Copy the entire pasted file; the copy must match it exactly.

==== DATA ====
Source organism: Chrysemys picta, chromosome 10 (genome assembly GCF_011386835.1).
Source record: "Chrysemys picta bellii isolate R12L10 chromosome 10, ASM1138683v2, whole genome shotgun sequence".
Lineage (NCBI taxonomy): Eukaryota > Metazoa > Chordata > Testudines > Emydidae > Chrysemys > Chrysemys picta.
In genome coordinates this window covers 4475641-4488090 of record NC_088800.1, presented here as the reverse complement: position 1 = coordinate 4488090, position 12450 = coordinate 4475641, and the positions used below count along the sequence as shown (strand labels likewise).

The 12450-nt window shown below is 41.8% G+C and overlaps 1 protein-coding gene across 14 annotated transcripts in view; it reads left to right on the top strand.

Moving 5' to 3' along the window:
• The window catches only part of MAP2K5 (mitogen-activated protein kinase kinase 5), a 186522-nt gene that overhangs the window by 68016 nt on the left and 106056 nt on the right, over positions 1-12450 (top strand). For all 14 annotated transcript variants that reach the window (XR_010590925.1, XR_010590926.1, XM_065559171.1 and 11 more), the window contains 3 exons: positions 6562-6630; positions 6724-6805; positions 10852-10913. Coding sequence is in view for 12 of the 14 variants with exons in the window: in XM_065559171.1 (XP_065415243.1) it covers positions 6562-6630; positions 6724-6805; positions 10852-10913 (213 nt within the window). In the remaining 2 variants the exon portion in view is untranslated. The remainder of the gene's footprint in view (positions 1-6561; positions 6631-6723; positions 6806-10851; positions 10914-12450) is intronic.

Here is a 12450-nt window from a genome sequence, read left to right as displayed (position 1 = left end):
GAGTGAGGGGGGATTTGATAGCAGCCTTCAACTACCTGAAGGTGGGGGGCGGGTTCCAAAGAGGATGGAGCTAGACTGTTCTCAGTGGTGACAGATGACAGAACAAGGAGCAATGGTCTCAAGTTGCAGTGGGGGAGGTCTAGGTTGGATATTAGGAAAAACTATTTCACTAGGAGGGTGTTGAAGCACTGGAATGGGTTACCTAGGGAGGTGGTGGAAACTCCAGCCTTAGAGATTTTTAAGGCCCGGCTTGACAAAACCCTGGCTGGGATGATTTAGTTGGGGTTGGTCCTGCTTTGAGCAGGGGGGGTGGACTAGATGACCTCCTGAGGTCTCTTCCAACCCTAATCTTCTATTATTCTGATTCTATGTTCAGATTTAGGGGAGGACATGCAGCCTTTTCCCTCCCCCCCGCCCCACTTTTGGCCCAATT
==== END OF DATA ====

Source organism: Chrysemys picta, chromosome 10 (genome assembly GCF_011386835.1).
Source record: "Chrysemys picta bellii isolate R12L10 chromosome 10, ASM1138683v2, whole genome shotgun sequence".
Lineage (NCBI taxonomy): Eukaryota > Metazoa > Chordata > Testudines > Emydidae > Chrysemys > Chrysemys picta.
In genome coordinates this window covers 4475641-4488090 of record NC_088800.1, presented here as the reverse complement: position 1 = coordinate 4488090, position 12450 = coordinate 4475641, and the positions used below count along the sequence as shown (strand labels likewise).

The 12450-nt window shown below is 41.8% G+C and overlaps 1 protein-coding gene across 14 annotated transcripts in view; it reads left to right on the top strand.

Moving 5' to 3' along the window:
• The window catches only part of MAP2K5 (mitogen-activated protein kinase kinase 5), a 186522-nt gene that overhangs the window by 68016 nt on the left and 106056 nt on the right, over positions 1-12450 (top strand). For all 14 annotated transcript variants that reach the window (XR_010590925.1, XR_010590926.1, XM_065559171.1 and 11 more), the window contains 3 exons: positions 6562-6630; positions 6724-6805; positions 10852-10913. Coding sequence is in view for 12 of the 14 variants with exons in the window: in XM_065559171.1 (XP_065415243.1) it covers positions 6562-6630; positions 6724-6805; positions 10852-10913 (213 nt within the window). In the remaining 2 variants the exon portion in view is untranslated. The remainder of the gene's footprint in view (positions 1-6561; positions 6631-6723; positions 6806-10851; positions 10914-12450) is intronic.

Here is a 12450-nt window from a genome sequence, read left to right as displayed (position 1 = left end):
GAGTGAGGGGGGATTTGATAGCAGCCTTCAACTACCTGAAGGTGGGGGGCGGGTTCCAAAGAGGATGGAGCTAGACTGTTCTCAGTGGTGACAGATGACAGAACAAGGAGCAATGGTCTCAAGTTGCAGTGGGGGAGGTCTAGGTTGGATATTAGGAAAAACTATTTCACTAGGAGGGTGTTGAAGCACTGGAATGGGTTACCTAGGGAGGTGGTGGAAACTCCAGCCTTAGAGATTTTTAAGGCCCGGCTTGACAAAACCCTGGCTGGGATGATTTAGTTGGGGTTGGTCCTGCTTTGAGCAGGGGGGGTGGACTAGATGACCTCCTGAGGTCTCTTCCAACCCTAATCTTCTATTATTCTGATTCTATGTTCAGATTTAGGGGAGGACATGCAGCCTTTTCCCTCCCCCCCGCCCCACTTTTGGCCCAATT